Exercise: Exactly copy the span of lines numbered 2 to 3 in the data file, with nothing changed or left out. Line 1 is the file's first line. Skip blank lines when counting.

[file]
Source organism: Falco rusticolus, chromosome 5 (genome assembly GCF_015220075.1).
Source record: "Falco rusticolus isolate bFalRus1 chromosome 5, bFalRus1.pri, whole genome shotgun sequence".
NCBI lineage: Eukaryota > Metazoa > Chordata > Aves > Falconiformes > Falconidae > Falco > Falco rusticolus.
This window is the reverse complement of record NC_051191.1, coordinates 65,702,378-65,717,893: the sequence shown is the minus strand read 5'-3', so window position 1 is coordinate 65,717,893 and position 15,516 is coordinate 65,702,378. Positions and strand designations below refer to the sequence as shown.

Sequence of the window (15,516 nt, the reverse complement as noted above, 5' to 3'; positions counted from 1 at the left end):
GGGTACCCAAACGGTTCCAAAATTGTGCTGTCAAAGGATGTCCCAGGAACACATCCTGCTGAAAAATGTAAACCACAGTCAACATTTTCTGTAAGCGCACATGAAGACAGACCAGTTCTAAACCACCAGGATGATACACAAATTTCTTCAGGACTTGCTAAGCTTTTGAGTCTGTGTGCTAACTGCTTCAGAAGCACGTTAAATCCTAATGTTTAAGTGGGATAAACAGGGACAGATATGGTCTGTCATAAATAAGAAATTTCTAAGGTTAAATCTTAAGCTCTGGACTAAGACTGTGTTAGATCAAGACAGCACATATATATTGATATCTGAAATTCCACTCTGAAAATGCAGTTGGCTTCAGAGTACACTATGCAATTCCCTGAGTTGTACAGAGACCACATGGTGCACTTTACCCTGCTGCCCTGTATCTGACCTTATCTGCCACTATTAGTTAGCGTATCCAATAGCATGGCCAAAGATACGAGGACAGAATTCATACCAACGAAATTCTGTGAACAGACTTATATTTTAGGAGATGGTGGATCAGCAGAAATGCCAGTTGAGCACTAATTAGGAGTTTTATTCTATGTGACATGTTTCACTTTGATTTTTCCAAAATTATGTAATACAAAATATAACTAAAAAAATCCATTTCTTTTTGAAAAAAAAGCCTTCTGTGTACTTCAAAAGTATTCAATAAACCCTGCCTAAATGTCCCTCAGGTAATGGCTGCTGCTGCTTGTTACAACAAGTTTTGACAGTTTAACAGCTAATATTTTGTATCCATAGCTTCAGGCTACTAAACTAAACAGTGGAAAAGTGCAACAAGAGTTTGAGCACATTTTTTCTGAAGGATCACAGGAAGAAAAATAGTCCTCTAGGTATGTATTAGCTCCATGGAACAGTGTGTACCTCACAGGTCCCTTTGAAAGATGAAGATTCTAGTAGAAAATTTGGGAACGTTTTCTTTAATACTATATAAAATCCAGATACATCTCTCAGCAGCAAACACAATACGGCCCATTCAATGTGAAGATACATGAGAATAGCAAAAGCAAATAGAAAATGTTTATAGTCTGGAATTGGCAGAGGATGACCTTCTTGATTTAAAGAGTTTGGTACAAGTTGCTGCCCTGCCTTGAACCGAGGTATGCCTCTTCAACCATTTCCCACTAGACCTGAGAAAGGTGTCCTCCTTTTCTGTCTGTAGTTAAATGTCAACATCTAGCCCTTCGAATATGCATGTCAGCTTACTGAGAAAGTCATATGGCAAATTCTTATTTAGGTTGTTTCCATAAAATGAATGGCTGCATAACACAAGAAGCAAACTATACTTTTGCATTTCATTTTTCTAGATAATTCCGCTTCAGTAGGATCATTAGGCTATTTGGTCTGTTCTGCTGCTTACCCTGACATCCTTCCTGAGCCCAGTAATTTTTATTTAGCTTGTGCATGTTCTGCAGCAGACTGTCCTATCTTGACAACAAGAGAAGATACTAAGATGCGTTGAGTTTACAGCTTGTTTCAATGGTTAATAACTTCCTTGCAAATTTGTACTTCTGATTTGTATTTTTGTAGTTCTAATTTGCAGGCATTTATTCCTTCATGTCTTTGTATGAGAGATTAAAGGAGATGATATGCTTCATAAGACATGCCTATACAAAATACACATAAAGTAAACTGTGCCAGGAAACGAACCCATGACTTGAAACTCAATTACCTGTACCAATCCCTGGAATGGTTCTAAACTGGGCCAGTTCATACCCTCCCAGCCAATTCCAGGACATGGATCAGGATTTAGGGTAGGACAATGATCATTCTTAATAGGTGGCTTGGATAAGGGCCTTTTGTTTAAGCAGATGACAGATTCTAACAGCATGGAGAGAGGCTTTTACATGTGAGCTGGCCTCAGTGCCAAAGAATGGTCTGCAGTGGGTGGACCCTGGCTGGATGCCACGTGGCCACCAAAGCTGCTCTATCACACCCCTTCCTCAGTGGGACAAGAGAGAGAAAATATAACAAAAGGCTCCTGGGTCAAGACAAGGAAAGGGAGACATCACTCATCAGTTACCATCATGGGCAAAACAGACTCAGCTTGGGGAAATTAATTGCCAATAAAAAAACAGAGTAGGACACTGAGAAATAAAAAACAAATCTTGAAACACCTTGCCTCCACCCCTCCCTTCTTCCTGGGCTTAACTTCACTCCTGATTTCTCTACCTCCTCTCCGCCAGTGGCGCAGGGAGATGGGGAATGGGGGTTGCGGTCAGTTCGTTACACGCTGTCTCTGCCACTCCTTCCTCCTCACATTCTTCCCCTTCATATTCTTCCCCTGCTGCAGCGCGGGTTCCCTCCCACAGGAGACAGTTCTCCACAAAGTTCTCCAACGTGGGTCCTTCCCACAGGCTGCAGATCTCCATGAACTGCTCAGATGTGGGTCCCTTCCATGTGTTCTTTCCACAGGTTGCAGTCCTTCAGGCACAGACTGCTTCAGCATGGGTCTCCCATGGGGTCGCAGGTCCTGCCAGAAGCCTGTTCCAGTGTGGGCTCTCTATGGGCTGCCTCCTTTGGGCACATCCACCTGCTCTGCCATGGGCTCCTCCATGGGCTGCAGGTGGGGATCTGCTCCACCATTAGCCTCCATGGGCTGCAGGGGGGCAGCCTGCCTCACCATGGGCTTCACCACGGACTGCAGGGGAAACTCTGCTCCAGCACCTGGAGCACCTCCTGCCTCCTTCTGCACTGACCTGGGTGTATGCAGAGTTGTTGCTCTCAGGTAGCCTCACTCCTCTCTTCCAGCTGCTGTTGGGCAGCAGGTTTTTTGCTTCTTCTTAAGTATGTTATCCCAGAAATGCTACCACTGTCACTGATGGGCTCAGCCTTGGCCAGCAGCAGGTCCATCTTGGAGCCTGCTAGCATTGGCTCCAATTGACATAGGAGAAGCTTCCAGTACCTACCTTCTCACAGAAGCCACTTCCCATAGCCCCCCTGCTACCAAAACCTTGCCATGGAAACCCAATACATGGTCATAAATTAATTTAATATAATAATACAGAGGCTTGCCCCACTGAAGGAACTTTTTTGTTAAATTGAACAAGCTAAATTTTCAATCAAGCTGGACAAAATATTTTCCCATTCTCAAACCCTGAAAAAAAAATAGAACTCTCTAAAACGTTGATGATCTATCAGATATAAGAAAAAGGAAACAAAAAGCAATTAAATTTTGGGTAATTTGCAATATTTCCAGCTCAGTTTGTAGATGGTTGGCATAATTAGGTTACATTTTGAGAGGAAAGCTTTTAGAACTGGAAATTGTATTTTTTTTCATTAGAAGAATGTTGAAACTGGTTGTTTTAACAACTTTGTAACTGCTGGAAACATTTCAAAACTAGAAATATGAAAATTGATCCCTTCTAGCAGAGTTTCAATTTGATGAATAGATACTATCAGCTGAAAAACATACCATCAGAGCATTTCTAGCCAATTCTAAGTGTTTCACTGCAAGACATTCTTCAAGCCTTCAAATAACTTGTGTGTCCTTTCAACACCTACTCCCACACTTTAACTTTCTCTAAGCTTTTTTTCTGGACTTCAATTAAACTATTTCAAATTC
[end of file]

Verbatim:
Source record: "Falco rusticolus isolate bFalRus1 chromosome 5, bFalRus1.pri, whole genome shotgun sequence".
NCBI lineage: Eukaryota > Metazoa > Chordata > Aves > Falconiformes > Falconidae > Falco > Falco rusticolus.